The type of filler is another critical factor. Typically glass-filled resins will be more abrasive to the mold steel and a higher steel hardness should be used. If the resin is corrosive and has abrasive fillers, a stainless steel grade should be selected and the hardness should be maximized to a level suitable for the design. When corrosion is a concern—either with the resin or filler—stainless steel cavity and mold base material should be considered as an alternative to plating or coating regular tool steels.

When the final molded product requires high cosmetic requirements, SPI ratings A1-A3, Electro-Slag-Remelted (ESR) mold steel should be selected. In the ESR process, the original ingot is remelted in an environmentally-sealed vessel protected by an inert gas. The ingot is remelted, droplet-by-droplet and the dense steel falls through a controlled slag and re-solidifies in a copper mold. The slag acts as a filter, absorbing oxides and sulfur impurities. The fast re-solidification results in a dense homogeneous microstructure with little segregation and low inclusion content. The ESR process assures the best conditions for cosmetic finishes. After the ingot is remelted, it is further processed through a proprietary diffusion annealing, forging/rolling and heat treatment cycle.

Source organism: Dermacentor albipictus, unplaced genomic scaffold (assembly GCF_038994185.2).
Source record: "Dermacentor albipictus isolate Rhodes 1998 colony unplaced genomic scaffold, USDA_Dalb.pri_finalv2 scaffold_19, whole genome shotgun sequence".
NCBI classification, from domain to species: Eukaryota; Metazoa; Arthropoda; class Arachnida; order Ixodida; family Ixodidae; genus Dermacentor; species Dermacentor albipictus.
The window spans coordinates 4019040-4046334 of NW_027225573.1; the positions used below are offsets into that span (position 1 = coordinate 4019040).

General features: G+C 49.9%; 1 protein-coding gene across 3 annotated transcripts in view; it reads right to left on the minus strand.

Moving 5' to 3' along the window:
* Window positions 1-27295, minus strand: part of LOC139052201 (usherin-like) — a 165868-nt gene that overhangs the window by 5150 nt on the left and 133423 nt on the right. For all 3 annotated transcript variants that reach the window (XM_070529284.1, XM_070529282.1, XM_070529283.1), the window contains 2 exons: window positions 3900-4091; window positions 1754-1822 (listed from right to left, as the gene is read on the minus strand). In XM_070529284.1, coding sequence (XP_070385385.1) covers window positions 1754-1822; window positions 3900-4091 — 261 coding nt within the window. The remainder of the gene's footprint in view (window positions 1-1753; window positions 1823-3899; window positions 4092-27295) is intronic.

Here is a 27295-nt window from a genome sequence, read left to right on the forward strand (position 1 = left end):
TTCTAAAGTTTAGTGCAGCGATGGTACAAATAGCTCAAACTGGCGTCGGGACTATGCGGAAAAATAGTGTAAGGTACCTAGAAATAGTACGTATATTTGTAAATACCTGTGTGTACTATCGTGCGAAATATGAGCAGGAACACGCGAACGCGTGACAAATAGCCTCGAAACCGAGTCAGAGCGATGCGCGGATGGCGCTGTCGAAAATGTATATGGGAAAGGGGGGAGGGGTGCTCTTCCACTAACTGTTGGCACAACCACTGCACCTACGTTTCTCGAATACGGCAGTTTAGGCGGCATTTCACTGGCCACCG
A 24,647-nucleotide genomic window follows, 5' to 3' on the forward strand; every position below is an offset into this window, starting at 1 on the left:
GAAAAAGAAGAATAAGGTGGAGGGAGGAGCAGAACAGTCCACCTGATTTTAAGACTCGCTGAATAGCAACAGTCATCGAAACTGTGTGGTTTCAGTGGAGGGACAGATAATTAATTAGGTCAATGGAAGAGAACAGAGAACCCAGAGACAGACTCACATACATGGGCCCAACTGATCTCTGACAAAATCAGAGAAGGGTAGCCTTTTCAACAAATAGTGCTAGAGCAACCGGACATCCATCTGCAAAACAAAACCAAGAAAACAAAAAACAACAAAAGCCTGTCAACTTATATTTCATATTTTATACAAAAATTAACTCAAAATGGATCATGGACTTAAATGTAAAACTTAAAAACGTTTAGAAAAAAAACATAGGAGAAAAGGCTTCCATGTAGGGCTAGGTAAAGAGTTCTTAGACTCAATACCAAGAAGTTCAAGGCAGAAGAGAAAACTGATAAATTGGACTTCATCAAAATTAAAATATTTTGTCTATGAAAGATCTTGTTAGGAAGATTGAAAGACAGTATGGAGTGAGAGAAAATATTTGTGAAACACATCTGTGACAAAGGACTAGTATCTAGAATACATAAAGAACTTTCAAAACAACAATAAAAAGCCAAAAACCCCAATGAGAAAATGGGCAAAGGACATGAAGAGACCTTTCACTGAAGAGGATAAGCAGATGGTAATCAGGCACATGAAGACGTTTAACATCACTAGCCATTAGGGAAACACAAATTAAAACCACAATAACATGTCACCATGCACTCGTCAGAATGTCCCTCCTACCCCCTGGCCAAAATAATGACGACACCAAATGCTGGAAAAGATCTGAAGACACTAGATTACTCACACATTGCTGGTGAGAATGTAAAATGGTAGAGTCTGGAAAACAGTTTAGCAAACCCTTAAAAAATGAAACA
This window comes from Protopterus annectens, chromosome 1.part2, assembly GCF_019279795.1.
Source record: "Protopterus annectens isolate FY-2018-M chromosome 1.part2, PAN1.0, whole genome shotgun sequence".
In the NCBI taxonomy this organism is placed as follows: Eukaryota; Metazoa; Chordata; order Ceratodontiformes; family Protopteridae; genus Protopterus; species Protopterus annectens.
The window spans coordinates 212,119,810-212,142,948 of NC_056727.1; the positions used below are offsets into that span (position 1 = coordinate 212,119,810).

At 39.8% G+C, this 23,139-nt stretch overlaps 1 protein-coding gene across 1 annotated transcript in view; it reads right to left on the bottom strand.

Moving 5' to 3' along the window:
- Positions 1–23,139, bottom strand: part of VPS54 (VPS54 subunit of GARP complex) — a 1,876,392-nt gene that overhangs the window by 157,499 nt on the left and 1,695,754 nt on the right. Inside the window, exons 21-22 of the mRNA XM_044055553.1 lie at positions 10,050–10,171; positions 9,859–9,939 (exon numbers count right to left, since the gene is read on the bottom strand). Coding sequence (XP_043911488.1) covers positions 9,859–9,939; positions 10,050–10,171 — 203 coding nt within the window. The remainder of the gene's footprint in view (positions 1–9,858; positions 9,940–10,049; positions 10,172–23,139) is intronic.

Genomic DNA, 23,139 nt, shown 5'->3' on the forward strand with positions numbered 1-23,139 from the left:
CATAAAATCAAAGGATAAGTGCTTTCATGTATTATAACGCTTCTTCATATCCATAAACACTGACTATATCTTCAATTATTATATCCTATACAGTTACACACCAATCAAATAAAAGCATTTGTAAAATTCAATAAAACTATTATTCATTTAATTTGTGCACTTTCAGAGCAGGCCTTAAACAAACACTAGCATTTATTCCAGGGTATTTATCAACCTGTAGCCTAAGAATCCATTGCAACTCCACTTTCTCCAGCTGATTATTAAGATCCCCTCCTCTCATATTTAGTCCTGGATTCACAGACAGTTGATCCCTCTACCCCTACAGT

High production tooling should use the most suitable material regardless of the cost associated with material and heat treatment. Typically material costs are less than 15 percent of the total tool costs. Downtime and premature failure costs outweigh the additional material costs. In regards to low production tooling and prototypes, it is appropriate to use the least expensive options meeting all of the requirements of the final product. When polishability is a concern, ESR material is still recommended.